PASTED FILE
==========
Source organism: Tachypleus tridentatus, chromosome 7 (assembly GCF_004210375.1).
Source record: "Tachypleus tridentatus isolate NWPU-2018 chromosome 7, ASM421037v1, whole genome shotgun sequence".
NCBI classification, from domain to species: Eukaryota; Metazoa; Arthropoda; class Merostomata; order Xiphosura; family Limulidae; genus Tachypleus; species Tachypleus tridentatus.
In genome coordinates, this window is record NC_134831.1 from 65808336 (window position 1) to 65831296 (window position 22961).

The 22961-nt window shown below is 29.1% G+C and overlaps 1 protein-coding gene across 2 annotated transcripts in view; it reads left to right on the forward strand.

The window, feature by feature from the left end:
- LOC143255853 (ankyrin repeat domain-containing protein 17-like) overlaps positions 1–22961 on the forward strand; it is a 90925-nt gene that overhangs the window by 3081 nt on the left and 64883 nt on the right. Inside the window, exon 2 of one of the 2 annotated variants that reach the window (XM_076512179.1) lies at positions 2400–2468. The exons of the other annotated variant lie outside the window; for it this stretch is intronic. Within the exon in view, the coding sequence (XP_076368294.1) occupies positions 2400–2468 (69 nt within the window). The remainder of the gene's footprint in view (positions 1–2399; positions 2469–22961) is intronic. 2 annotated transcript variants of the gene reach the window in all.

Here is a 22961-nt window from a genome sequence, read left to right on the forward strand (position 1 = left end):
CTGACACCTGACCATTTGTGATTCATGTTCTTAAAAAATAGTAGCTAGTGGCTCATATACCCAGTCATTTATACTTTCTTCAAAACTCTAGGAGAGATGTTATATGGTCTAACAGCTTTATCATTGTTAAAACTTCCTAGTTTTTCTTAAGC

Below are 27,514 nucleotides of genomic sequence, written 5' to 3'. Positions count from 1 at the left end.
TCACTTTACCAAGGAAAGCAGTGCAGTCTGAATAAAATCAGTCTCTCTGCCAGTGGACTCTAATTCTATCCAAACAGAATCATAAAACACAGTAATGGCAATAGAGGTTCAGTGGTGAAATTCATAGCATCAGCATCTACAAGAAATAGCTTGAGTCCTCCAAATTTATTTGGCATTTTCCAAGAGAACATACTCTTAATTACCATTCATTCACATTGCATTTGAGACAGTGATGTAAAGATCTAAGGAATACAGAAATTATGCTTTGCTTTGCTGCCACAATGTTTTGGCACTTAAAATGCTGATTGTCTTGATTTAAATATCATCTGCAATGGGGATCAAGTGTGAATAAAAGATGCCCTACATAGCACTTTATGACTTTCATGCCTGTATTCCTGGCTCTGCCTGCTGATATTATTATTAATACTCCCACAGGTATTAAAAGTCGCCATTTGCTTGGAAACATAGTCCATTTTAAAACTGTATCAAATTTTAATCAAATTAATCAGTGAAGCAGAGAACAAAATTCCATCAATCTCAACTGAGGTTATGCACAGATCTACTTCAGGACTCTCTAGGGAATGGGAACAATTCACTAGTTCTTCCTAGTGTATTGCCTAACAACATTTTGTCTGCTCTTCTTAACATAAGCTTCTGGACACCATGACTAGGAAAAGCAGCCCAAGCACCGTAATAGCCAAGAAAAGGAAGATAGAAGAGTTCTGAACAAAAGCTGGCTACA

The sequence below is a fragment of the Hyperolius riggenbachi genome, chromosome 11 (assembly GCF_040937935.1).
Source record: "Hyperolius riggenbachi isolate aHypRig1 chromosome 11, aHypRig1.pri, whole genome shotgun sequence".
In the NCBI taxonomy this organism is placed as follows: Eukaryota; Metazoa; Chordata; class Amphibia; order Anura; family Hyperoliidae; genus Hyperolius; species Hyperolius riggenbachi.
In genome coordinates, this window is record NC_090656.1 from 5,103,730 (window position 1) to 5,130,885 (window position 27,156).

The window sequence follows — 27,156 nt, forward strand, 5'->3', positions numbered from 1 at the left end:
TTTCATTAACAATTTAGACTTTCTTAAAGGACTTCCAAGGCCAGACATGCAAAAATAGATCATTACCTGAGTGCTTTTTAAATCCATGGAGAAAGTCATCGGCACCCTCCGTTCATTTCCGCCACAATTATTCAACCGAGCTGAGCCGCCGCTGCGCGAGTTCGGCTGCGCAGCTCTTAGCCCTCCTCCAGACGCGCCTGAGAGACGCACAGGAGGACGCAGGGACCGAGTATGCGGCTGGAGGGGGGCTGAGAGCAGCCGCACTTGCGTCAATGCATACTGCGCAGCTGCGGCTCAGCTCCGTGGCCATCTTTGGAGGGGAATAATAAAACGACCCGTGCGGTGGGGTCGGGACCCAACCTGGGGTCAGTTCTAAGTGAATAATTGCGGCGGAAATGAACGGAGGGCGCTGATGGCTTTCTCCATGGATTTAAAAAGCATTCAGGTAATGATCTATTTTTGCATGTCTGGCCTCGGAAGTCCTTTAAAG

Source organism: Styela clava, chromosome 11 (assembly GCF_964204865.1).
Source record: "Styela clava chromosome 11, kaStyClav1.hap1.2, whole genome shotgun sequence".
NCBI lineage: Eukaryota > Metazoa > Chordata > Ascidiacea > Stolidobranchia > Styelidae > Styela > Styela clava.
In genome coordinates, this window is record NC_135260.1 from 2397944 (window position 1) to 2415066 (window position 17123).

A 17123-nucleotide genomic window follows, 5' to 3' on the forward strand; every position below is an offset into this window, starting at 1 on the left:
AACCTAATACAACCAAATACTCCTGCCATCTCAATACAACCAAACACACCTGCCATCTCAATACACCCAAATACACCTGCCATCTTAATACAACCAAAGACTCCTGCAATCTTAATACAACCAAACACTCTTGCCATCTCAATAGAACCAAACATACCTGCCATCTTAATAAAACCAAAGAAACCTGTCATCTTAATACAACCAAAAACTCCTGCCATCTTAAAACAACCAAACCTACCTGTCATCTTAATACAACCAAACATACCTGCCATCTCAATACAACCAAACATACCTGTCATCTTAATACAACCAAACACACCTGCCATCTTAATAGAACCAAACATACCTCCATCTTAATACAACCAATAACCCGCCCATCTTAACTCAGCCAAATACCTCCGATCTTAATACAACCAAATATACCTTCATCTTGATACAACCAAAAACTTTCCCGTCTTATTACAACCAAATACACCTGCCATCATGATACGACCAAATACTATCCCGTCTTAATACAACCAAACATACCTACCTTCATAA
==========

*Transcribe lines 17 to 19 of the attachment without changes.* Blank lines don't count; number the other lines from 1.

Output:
TTTCATTAACAATTTAGACTTTCTTAAAGGACTTCCAAGGCCAGACATGCAAAAATAGATCATTACCTGAGTGCTTTTTAAATCCATGGAGAAAGTCATCGGCACCCTCCGTTCATTTCCGCCACAATTATTCAACCGAGCTGAGCCGCCGCTGCGCGAGTTCGGCTGCGCAGCTCTTAGCCCTCCTCCAGACGCGCCTGAGAGACGCACAGGAGGACGCAGGGACCGAGTATGCGGCTGGAGGGGGGCTGAGAGCAGCCGCACTTGCGTCAATGCATACTGCGCAGCTGCGGCTCAGCTCCGTGGCCATCTTTGGAGGGGAATAATAAAACGACCCGTGCGGTGGGGTCGGGACCCAACCTGGGGTCAGTTCTAAGTGAATAATTGCGGCGGAAATGAACGGAGGGCGCTGATGGCTTTCTCCATGGATTTAAAAAGCATTCAGGTAATGATCTATTTTTGCATGTCTGGCCTCGGAAGTCCTTTAAAG

Source organism: Styela clava, chromosome 11 (assembly GCF_964204865.1).
Source record: "Styela clava chromosome 11, kaStyClav1.hap1.2, whole genome shotgun sequence".